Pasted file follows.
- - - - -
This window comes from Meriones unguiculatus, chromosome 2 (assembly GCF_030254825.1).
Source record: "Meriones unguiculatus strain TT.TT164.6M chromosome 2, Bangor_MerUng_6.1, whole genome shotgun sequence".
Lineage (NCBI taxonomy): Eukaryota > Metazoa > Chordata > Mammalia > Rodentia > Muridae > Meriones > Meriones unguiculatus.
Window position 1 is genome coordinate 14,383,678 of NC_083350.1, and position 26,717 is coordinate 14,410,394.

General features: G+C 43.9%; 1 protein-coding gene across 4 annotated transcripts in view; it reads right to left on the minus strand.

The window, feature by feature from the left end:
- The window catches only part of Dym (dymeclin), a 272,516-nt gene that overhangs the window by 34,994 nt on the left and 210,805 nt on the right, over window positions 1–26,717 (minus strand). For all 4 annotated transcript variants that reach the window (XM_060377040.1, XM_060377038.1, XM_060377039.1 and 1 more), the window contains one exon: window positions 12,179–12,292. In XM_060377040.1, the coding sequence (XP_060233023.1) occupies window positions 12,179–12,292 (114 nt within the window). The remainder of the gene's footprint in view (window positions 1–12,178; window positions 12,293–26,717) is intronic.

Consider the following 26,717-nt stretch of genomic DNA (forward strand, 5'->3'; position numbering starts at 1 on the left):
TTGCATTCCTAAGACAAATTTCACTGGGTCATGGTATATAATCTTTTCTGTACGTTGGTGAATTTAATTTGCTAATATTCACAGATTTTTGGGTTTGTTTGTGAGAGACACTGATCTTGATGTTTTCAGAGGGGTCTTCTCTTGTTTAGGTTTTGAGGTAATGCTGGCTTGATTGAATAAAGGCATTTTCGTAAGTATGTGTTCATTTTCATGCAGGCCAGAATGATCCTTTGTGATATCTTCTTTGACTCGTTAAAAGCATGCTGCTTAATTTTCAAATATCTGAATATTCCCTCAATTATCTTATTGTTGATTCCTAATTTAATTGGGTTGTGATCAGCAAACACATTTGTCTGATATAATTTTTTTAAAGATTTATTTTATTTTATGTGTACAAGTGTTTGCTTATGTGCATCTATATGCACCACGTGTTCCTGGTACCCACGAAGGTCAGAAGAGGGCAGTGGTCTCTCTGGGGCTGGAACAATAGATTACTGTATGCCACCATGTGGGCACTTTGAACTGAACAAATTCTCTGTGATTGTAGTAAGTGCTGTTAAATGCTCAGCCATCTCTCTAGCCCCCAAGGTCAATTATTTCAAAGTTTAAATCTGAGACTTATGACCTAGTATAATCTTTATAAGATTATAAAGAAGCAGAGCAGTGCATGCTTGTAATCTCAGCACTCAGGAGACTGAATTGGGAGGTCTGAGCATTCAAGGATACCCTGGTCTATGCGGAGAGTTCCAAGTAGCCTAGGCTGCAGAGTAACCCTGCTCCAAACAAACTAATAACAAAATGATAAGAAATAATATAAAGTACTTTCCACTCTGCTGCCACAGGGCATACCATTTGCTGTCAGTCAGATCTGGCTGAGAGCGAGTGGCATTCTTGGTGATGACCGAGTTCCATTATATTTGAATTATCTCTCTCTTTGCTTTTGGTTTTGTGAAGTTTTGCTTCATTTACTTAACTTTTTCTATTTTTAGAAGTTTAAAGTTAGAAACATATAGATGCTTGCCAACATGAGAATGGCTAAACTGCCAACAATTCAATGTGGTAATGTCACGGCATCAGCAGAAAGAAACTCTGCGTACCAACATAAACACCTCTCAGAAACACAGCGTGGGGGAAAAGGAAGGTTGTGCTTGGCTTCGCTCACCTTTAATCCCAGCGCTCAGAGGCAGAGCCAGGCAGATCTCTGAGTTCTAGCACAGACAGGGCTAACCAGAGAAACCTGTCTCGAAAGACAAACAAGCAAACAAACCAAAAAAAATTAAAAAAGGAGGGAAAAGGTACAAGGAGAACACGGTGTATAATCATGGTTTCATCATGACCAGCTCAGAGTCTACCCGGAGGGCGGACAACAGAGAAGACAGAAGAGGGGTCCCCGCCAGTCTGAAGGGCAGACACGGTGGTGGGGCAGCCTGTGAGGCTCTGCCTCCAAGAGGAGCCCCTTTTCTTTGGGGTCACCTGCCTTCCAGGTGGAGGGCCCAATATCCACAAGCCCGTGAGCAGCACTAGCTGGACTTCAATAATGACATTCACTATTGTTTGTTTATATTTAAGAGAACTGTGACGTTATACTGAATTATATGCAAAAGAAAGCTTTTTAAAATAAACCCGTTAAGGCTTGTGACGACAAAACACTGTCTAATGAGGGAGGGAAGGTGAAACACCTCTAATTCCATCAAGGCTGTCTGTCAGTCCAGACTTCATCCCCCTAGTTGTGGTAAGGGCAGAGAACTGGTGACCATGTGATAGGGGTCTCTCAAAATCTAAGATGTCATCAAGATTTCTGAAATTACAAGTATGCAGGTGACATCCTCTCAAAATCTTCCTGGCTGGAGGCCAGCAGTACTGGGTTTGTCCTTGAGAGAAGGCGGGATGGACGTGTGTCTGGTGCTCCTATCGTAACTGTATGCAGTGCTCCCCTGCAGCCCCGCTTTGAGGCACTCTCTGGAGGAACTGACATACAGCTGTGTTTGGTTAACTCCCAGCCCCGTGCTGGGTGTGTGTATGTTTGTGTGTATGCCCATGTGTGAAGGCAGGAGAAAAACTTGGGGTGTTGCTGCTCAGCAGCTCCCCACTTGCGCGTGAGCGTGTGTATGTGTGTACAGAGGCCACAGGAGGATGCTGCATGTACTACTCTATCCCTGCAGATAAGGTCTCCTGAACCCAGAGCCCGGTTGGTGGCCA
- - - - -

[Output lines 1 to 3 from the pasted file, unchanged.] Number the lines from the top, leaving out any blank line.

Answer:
This window comes from Meriones unguiculatus, chromosome 2 (assembly GCF_030254825.1).
Source record: "Meriones unguiculatus strain TT.TT164.6M chromosome 2, Bangor_MerUng_6.1, whole genome shotgun sequence".
Lineage (NCBI taxonomy): Eukaryota > Metazoa > Chordata > Mammalia > Rodentia > Muridae > Meriones > Meriones unguiculatus.